THEY'RE GOING DOWN, THEY'RE GOING BUST
Barring any sensational last minute developments Leeds United will go into administration on Monday. All rescue packages have failed/were only specualtion and apparently the players will be asked to take a 30% deferment of their wages.
We also understand from a trusted source that Alan Smith has a clause in his contract meaning that if he doesn't accept this he has the option to leave for free.
Meanwhile Reuters reports:
Leeds United could become the first premier league club to go into administration if they do not meet Monday's creditor deadline and their financial problems would dwarf those suffered by other English sides. Leeds have debts of over 80 million pounds ($147.2 million) and are facing relegation.
Bill Gerrard, Professor of Sports Management and Finance at Leeds University Business School, believes it would not be in the interest of creditors for the club to call in the administrators just yet, however.
"I'm still cautiously optimistic they will get an extension to the standstill agreement and get an outline deal.
"I still think that the new investors and creditors see administration as the worst case scenario and that will push them towards getting some sort of agreement.
"If Leeds were to go there and get a victory and the teams above them lose...the possibilities of relegation, although still high, would be softened and give everybody a feel-good factor for the negotiations.”
Yesterday the Guardian reported:
Leeds United have been secretly hawking their goalkeeper Paul Robinson to their Premiership rivals, including Tottenham Hotspur and Manchester City, despite assuring their supporters that no more of the club's so-called "crown jewels" would be sold.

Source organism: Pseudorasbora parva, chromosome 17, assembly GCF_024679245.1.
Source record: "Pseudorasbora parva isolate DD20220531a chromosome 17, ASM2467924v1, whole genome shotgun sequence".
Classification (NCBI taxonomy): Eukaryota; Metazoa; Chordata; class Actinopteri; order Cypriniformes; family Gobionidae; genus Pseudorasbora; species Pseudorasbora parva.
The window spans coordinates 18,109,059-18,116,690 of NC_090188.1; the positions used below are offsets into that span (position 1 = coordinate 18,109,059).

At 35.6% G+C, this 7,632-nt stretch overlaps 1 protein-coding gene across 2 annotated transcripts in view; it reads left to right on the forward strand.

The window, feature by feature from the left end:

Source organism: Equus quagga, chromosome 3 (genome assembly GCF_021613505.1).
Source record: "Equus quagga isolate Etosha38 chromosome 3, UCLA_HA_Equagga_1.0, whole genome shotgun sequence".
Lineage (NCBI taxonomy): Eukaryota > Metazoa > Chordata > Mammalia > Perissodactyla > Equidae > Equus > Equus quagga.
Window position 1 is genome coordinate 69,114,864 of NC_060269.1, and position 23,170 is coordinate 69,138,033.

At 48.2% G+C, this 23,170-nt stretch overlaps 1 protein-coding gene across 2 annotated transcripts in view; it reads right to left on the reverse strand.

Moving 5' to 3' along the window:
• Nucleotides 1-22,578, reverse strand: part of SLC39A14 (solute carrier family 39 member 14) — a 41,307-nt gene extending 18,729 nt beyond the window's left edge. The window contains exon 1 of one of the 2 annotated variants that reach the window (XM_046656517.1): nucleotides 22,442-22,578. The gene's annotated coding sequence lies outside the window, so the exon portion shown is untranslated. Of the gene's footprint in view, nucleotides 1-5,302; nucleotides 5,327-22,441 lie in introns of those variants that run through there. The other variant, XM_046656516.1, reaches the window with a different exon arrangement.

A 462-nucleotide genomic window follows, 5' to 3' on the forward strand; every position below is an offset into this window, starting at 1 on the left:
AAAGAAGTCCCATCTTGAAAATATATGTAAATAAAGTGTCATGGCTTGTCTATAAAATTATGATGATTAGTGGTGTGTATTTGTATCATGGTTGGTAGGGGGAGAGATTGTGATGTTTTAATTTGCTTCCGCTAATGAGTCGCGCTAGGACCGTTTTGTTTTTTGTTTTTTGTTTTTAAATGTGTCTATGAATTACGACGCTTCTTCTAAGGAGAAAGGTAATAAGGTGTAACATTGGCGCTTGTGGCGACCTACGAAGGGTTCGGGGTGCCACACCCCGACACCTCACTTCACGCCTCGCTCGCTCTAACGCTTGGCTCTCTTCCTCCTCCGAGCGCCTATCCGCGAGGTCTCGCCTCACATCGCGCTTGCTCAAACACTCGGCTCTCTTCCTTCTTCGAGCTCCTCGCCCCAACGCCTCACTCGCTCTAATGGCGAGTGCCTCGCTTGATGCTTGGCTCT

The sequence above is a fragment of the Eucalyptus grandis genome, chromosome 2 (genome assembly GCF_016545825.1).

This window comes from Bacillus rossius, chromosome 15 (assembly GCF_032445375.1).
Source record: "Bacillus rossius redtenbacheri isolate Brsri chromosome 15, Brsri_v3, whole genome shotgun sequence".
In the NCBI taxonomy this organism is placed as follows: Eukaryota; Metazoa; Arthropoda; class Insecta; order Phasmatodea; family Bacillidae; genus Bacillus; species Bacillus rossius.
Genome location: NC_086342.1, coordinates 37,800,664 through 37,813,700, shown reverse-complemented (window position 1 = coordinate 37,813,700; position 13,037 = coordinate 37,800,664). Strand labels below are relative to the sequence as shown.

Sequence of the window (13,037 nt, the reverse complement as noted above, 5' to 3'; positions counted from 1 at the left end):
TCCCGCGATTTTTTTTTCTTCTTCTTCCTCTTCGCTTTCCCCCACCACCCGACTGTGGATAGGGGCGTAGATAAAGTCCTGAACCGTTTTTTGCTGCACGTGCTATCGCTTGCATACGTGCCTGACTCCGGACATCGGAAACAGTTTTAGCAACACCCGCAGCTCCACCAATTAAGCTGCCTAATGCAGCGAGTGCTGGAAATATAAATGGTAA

While City have turned to David James of West Ham United, Tottenham are among a clutch of clubs with a firm interest in Robinson, having been approached by high-ranking officials from Elland Road over the past fortnight.
The Yorkshire club, with debts of more than £80m, could go into administration unless a buyer rescues them before Monday. But the news of Robinson's availability is guaranteed to provoke a furious reaction at Elland Road, coming only a fortnight after the acting chairman Trevor Birch assured shareholders at a heated AGM that they were not actively trying to sell players.
Should Robinson leave it will also be seen as a major setback in their fight against relegation to the First Division, with the teenager Scott Carson the only other recognised goalkeeper on the club's payroll.
The Leeds players are becoming so concerned about the club's precarious position that Mick McGuire, the deputy chief executive of the Professional Footballers' Association, was invited to the club's training ground yesterday to meet a delegation led by David Batty, the players' PFA representative.
It is understood that he could not offer any assurances that the PFA would be able to pay the players' wages if the club were unable to. That would be possible for a club in the lower divisions, it was explained, but some of the salaries at Elland Road are close to £70,000 a week.